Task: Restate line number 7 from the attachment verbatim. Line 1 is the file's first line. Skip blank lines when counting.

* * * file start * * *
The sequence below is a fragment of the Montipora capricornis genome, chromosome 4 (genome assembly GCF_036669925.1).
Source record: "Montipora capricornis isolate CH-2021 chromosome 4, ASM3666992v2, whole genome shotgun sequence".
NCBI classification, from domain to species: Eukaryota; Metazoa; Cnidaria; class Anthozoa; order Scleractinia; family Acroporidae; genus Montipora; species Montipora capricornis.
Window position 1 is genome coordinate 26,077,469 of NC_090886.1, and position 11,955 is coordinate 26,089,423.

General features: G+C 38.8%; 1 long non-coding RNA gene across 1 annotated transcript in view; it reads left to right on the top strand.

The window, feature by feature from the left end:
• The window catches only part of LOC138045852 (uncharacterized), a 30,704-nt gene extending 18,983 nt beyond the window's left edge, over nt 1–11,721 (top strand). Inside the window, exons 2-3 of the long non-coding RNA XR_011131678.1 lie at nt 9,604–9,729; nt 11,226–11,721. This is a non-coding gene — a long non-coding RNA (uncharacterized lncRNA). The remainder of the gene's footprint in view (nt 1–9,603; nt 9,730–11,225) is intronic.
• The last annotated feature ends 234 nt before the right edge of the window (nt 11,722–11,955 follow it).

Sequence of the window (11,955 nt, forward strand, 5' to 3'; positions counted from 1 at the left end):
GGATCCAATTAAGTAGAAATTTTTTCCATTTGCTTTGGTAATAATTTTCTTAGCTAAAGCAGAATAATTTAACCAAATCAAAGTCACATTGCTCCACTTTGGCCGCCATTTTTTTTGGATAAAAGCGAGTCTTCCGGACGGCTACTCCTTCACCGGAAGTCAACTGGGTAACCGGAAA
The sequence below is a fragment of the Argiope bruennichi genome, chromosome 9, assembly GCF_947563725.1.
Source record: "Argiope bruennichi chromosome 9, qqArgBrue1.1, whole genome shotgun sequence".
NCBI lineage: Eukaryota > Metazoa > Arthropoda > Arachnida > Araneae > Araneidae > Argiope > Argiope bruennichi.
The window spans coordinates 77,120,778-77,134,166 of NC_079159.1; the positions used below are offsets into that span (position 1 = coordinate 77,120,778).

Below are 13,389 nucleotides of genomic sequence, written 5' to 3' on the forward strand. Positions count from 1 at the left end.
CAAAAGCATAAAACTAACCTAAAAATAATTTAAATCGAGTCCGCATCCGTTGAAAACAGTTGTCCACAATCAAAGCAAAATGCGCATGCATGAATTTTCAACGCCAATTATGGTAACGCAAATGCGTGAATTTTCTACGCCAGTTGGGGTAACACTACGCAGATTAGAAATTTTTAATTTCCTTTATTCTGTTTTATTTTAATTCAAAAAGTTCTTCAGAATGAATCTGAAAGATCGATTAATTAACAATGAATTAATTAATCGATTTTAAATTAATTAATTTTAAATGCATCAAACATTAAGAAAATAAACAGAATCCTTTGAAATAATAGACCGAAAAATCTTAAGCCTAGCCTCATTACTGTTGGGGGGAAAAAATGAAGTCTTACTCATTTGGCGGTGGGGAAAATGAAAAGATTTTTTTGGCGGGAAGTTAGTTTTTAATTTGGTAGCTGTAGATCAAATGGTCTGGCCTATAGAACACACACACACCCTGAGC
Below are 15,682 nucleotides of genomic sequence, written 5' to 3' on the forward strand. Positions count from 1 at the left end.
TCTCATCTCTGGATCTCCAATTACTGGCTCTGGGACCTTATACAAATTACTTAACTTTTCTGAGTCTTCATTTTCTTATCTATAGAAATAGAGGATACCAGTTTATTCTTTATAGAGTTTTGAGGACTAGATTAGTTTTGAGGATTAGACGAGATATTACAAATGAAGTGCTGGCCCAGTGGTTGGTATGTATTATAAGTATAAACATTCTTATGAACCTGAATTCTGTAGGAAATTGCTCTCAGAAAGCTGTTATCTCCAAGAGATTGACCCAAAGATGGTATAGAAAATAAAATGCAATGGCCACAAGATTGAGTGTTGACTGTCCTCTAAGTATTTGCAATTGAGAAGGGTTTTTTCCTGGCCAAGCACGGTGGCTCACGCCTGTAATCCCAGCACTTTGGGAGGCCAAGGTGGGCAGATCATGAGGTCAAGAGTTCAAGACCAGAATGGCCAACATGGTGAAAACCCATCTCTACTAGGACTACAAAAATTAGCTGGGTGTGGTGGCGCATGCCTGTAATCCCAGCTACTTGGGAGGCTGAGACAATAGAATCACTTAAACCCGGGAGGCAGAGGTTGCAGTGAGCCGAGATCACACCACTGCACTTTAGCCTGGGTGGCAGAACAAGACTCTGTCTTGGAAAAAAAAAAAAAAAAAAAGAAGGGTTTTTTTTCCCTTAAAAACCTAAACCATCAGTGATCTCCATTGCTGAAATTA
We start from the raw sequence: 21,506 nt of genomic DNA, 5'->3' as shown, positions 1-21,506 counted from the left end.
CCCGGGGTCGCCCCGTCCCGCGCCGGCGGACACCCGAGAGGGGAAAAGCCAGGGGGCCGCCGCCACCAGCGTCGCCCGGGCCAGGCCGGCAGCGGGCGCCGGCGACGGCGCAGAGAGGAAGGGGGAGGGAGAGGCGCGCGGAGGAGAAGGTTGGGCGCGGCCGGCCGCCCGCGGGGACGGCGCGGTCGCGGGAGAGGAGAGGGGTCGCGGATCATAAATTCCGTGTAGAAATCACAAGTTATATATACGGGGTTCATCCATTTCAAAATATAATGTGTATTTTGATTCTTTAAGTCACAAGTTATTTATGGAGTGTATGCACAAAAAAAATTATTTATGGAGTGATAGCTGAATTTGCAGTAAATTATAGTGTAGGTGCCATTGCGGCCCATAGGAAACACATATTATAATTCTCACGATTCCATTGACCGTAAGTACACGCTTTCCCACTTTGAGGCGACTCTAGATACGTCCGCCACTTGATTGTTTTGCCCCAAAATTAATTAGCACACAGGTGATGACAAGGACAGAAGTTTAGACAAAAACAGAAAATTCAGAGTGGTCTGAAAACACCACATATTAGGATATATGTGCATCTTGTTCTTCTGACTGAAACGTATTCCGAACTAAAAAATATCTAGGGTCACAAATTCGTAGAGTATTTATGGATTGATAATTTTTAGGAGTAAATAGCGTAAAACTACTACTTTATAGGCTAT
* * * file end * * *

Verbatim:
• The window catches only part of LOC138045852 (uncharacterized), a 30,704-nt gene extending 18,983 nt beyond the window's left edge, over nt 1–11,721 (top strand). Inside the window, exons 2-3 of the long non-coding RNA XR_011131678.1 lie at nt 9,604–9,729; nt 11,226–11,721. This is a non-coding gene — a long non-coding RNA (uncharacterized lncRNA). The remainder of the gene's footprint in view (nt 1–9,603; nt 9,730–11,225) is intronic.